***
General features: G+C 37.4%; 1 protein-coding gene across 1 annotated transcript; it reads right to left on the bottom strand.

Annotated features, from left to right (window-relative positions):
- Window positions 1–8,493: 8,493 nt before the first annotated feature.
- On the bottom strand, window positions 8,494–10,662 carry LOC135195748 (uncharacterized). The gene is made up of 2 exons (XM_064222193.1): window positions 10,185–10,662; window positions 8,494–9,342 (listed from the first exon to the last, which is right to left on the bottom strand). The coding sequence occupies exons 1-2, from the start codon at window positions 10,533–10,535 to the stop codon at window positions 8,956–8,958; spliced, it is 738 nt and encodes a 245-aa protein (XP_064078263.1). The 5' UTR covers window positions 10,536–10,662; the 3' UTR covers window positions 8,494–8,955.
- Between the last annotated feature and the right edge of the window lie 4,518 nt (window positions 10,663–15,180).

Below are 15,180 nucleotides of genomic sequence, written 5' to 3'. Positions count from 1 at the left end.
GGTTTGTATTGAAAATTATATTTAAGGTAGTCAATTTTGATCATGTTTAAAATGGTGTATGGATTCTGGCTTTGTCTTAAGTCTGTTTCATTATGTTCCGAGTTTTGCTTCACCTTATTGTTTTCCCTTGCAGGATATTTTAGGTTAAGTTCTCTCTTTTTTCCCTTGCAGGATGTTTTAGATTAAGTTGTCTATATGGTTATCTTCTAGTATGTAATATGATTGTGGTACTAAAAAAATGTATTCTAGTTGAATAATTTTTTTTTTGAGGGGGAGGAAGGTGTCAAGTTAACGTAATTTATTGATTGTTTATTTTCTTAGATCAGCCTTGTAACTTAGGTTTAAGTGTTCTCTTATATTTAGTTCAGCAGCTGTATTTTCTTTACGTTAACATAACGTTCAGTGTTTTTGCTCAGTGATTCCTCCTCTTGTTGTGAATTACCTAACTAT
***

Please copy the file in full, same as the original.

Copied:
General features: G+C 37.4%; 1 protein-coding gene across 1 annotated transcript; it reads right to left on the bottom strand.

Annotated features, from left to right (window-relative positions):
- Window positions 1–8,493: 8,493 nt before the first annotated feature.
- On the bottom strand, window positions 8,494–10,662 carry LOC135195748 (uncharacterized). The gene is made up of 2 exons (XM_064222193.1): window positions 10,185–10,662; window positions 8,494–9,342 (listed from the first exon to the last, which is right to left on the bottom strand). The coding sequence occupies exons 1-2, from the start codon at window positions 10,533–10,535 to the stop codon at window positions 8,956–8,958; spliced, it is 738 nt and encodes a 245-aa protein (XP_064078263.1). The 5' UTR covers window positions 10,536–10,662; the 3' UTR covers window positions 8,494–8,955.
- Between the last annotated feature and the right edge of the window lie 4,518 nt (window positions 10,663–15,180).

Below are 15,180 nucleotides of genomic sequence, written 5' to 3'. Positions count from 1 at the left end.
GGTTTGTATTGAAAATTATATTTAAGGTAGTCAATTTTGATCATGTTTAAAATGGTGTATGGATTCTGGCTTTGTCTTAAGTCTGTTTCATTATGTTCCGAGTTTTGCTTCACCTTATTGTTTTCCCTTGCAGGATATTTTAGGTTAAGTTCTCTCTTTTTTCCCTTGCAGGATGTTTTAGATTAAGTTGTCTATATGGTTATCTTCTAGTATGTAATATGATTGTGGTACTAAAAAAATGTATTCTAGTTGAATAATTTTTTTTTTGAGGGGGAGGAAGGTGTCAAGTTAACGTAATTTATTGATTGTTTATTTTCTTAGATCAGCCTTGTAACTTAGGTTTAAGTGTTCTCTTATATTTAGTTCAGCAGCTGTATTTTCTTTACGTTAACATAACGTTCAGTGTTTTTGCTCAGTGATTCCTCCTCTTGTTGTGAATTACCTAACTAT